Donald Young

Donald Young can picture his 16-year-old self. He was a junior prodigy who was in too much of a rush to be a pro. He took excessive wild-card opportunities rather than building up his game.

"Hindsight is 20/20," Young says. "They were kind of being offered. You're [No.] 1 in the world, you're ready to go and they're offered. Would I not play some of them? Definitely not. But they happened. They were there. The tournaments wanted me to play."

This included the U.S. Open, which he played for the first time in 2005 at 16. But playing all those pro events meant he never had a chance to mature. Entering Tuesday, Young had a 5-10 U.S. Open record.

Donald Young Emotion

Then, after a decade of being known as the player who failed to reach the potential he showed as a junior, Young won a match in which he exceeded expectations. He beat No. 11 seed Gilles Simon 2-6, 4-6, 6-4, 6-4, 6-4, for his first U.S. Open win since 2011.

Down 0-3 in the third set, the powerful lefty looked destined for a third straight first-round exit at a Grand Slam. That's when he started showing the kind of game that earned him praise from John McEnroe when Young was 10. Even when Simon broke him to pull even 4-4 in the fifth set, Young kept his game together.

"I was going to go down swinging," he says.

With a Court 17 crowd bouncing off the 7 Train rails, Young pulled out the first 0-2 comeback of his career.

"I give all the credit to them," he says of the fans. "Without those guys -- if it was in France or somewhere else, some random place around the world -- I'm pretty sure I would have lost the match. To look at those people and they keep giving you energy, you can't let them down."

Young is ranked No. 68 in the world. His highest ranking was No. 38 in 2012. It's a little underwhelming for someone who was so accomplished as a junior. In 2003, he won the Orange Bowl (elite world junior tournament) 16-and-under division at age 14, the first American to do so since Jim Courier in 1986. He turned pro in 2004. At 15, he became the youngest Australian Open Juniors champion. At 16, he finished the 2005 season as the youngest junior to be No. 1 at year's end. He won Wimbledon juniors in 2007.

Donald Young Backhand

Young made the full transition to the professional circuit in 2008. He entered every Grand Slam and was dispatched in the first round four times. At the U.S. Open, Young lost to countryman James Blake in five sets. After that, Young didn't play four majors in one season again until 2012.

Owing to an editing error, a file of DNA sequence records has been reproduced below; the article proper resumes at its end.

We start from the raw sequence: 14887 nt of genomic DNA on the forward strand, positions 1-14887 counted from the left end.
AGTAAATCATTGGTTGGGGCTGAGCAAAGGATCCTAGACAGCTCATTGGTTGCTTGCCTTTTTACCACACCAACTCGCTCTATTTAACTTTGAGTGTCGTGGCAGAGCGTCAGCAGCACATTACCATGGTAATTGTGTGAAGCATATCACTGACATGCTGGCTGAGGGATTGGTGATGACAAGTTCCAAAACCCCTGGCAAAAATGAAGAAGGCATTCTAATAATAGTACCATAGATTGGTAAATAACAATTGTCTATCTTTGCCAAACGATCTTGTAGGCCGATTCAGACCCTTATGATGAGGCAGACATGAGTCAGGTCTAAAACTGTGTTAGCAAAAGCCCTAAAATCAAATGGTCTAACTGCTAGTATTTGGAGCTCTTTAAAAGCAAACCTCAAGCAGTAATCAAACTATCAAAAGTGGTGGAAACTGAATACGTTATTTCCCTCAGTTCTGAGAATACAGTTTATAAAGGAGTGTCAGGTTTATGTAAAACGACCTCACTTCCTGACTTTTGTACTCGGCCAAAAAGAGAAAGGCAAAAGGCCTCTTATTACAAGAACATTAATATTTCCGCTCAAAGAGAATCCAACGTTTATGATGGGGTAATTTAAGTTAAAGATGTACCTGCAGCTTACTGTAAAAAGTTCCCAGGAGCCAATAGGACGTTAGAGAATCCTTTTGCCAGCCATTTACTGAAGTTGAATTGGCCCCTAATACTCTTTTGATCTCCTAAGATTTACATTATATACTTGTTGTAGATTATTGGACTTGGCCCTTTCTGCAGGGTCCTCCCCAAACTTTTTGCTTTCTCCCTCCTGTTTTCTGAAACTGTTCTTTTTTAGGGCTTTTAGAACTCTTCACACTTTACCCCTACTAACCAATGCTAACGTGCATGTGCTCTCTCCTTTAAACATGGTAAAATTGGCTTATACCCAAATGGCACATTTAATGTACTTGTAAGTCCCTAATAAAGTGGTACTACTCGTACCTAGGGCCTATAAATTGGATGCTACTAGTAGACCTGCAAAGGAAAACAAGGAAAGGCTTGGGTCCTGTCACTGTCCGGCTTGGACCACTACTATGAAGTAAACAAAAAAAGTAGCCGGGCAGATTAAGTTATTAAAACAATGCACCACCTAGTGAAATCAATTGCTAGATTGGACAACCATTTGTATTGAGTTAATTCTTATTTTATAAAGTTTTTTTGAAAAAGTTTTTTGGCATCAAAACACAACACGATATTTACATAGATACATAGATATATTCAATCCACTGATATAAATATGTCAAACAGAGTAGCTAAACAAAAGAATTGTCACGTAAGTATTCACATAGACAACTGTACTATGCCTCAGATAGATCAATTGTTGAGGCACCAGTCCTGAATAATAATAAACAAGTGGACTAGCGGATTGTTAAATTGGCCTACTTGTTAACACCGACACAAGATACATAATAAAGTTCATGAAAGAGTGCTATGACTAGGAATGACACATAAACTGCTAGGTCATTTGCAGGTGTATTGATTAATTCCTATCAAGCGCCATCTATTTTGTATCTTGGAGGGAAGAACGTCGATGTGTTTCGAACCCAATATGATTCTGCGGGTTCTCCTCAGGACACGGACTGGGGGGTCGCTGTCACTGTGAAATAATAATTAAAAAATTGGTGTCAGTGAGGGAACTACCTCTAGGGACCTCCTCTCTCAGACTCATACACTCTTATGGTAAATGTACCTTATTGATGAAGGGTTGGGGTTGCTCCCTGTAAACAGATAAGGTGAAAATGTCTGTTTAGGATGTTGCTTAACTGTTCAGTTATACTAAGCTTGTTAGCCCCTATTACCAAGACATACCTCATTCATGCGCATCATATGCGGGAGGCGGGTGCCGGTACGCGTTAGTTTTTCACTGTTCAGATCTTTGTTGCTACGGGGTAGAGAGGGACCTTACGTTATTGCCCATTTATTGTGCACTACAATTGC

Young's 11 consecutive U.S. Open appearances are the most for any American in this year's field (John Isner is second with nine straight). Mardy Fish is making his 13th appearance, the only American with more Opens than Young.

"I'm not supposed to win all the slams and be the best," Young says. "I can kind of swing a little free. It's like some of the guys had a chance to do when I was at that age. They had a chance to work in private and get better. I'm kind of in that situation now and I'm enjoying it."

For years, Young struggled with the mental part of the game. Unforced errors and on-court emotions undercut Young's talent potential. He cleaned it up. He has seen a sports psychologist. He talks to the game's best players about their mind tactics. He reads.

"I love self-help books," he says with a smile. "I feel like tennis is pretty much all mental."

Young had not taken a set off of Simon in five tries before Tuesday. A younger Young may have rolled over, but this one did not.

Donald Young And Jim Courier

Before Tuesday, Young's best U.S. Open moment was upsetting No. 14 seed Stan Wawrinka en route to the fourth round in 2011. The Wawrinka match was also a five-setter on Court 17, which Young says was in the back of his mind Tuesday.

That was a positive thought. Young's new conscience tells him to think good things, unlike his old one.

"I had to deal with that, and I'm dealing with it," he says. "I'm not there, but I'm getting better."

It took Donald Young a decade to figure things out. He is not about to go on a Grand Slam tear, but on Tuesday, he had his moment.

It's the little steps that matter.

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-- Follow Jeffrey Eisenband on Twitter @JeffEisenband.